required for God's honor or for our own or our neighbor's good.

An oath is generally taken in a court of law when the judge wishes to
find out the truth of the case. We may be a witness against one who is
guilty, or in defense of an innocent person, and in such cases a lie
would have most evil consequences. The judge has a right, therefore, to
make us take an oath that we will testify truly. Officers of the law,
magistrates, judges, etc., take an oath when entering upon their duties
that they will perform them faithfully.

*349 Q. What is necessary to make an oath lawful?
A. To make an oath lawful it is necessary that what we swear be true,
and that there be a sufficient cause for taking an oath.

350 Q. What is a vow?
A. A vow is a deliberate promise made to God to do something that is
pleasing to Him.

"Deliberate"--that is, with full consent and freedom. If we are forced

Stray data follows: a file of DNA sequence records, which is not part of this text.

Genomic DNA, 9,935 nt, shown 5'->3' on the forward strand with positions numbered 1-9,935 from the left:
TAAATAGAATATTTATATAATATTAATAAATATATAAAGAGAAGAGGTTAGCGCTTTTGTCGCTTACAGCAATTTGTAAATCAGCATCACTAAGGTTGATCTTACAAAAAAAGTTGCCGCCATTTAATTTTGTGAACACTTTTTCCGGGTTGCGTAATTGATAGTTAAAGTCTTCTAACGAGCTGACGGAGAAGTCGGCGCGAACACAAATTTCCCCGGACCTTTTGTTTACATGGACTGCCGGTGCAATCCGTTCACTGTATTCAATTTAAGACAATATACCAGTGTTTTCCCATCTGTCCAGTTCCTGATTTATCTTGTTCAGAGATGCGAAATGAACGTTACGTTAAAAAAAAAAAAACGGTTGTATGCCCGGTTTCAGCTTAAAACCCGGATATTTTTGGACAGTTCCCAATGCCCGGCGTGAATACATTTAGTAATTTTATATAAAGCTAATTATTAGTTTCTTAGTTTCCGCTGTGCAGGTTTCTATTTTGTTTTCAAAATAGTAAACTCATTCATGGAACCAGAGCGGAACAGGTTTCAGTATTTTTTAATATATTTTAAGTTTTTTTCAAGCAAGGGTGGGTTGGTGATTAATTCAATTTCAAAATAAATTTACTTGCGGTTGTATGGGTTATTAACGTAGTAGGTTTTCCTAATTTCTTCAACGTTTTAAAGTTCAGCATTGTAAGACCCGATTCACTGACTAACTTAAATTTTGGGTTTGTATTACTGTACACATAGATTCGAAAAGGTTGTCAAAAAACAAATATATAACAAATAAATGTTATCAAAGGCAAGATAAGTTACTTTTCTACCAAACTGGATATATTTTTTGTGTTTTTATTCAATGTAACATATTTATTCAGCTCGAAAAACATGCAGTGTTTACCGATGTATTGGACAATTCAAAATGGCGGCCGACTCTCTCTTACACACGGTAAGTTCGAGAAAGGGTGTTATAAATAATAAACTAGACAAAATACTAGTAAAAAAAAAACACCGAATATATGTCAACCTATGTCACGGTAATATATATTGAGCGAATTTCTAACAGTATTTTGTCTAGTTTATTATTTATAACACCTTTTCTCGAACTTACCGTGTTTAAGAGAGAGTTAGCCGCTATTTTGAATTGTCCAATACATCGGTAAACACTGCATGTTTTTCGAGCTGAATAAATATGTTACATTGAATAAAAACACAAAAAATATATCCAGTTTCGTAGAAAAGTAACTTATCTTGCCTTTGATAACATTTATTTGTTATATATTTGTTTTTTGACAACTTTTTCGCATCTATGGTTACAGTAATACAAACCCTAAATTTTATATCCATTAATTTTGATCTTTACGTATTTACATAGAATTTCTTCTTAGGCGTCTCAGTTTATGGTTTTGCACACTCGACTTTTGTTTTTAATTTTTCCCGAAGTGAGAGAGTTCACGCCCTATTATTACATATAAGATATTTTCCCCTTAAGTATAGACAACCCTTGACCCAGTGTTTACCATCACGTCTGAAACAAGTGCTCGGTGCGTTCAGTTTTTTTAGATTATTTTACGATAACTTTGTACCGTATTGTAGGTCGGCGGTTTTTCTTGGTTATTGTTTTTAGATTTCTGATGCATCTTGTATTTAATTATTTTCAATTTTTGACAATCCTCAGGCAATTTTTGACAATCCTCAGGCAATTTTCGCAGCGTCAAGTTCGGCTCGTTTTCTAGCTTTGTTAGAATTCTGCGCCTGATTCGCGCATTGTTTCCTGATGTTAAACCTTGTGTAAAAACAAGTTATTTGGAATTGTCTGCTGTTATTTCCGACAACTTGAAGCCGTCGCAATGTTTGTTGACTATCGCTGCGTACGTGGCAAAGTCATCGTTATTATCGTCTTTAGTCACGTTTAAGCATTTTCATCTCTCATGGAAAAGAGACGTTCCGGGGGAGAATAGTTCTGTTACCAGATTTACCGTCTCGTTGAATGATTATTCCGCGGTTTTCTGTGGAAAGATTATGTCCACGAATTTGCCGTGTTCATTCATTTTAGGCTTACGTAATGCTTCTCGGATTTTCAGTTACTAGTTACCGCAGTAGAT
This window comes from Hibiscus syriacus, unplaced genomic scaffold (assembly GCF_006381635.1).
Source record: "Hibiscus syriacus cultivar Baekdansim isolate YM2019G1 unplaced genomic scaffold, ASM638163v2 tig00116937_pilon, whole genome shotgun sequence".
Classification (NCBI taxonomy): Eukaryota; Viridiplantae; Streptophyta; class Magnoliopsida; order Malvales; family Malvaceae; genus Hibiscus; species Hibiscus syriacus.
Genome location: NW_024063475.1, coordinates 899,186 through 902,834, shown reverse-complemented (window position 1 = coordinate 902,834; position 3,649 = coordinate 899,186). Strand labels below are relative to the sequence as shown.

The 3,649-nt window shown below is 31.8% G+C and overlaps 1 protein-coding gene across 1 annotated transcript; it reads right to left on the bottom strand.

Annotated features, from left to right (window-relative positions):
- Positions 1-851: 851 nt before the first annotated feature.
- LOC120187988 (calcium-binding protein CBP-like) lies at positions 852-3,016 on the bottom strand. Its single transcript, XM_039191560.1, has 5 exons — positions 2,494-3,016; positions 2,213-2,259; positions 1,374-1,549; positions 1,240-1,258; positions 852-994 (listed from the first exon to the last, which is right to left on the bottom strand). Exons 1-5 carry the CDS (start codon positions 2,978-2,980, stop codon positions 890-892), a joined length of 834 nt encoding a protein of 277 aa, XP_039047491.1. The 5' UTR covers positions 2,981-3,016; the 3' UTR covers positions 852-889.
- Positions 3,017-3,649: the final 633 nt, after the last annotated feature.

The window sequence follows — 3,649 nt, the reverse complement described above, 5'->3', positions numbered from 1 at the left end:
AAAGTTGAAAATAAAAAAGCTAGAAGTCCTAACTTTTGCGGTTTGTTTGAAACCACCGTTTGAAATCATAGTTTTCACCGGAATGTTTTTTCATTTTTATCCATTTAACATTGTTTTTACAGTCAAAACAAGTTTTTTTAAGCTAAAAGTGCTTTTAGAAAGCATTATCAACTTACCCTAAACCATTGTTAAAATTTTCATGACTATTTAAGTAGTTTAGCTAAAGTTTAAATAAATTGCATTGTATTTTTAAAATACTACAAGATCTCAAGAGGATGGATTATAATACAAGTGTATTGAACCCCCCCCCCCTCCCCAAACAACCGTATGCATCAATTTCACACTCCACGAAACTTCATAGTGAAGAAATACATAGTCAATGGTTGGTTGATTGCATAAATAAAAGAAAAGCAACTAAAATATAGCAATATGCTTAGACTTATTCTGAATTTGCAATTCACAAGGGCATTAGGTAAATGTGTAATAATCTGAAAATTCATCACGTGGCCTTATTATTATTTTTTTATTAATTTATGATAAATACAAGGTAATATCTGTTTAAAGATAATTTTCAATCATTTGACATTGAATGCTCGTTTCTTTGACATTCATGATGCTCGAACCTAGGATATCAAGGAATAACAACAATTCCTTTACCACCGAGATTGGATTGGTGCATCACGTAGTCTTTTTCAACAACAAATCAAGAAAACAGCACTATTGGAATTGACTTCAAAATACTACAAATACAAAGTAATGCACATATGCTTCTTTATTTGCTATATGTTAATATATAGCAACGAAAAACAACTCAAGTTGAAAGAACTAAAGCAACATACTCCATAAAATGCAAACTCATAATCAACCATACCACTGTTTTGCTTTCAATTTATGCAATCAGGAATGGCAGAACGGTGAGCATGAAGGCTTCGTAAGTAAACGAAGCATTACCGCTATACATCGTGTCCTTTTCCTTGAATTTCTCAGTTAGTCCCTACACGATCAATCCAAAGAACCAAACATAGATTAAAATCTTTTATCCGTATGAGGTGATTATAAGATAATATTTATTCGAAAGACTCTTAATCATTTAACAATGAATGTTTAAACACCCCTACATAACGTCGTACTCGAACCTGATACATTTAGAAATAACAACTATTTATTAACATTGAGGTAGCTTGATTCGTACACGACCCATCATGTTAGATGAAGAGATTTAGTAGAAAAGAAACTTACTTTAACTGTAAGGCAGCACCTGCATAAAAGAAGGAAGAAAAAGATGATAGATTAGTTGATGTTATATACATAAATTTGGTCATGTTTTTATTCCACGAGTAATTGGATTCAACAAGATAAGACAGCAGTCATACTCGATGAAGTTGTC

to make it, it is not valid. "To God," not to another; though we may vow
to God that we will do something in honor of the Blessed Virgin, or of
the saints, or for another. "Something pleasing," because if we promise
something that is forbidden by God or displeasing to Him, it is not a
vow. A solemn promise, for instance, to kill your neighbor or steal his
goods could not be a vow. You would commit a sin by making such a vow,
and another by keeping it, for if you promise something you cannot do
without committing sin then you must not keep that promise. We have an
example in the life of St. John the Baptist. King Herod was leading a
sinful life, and St. John rebuked him for it. The wife of the king's
brother--Herodias was her name--hated St. John for this, and she sought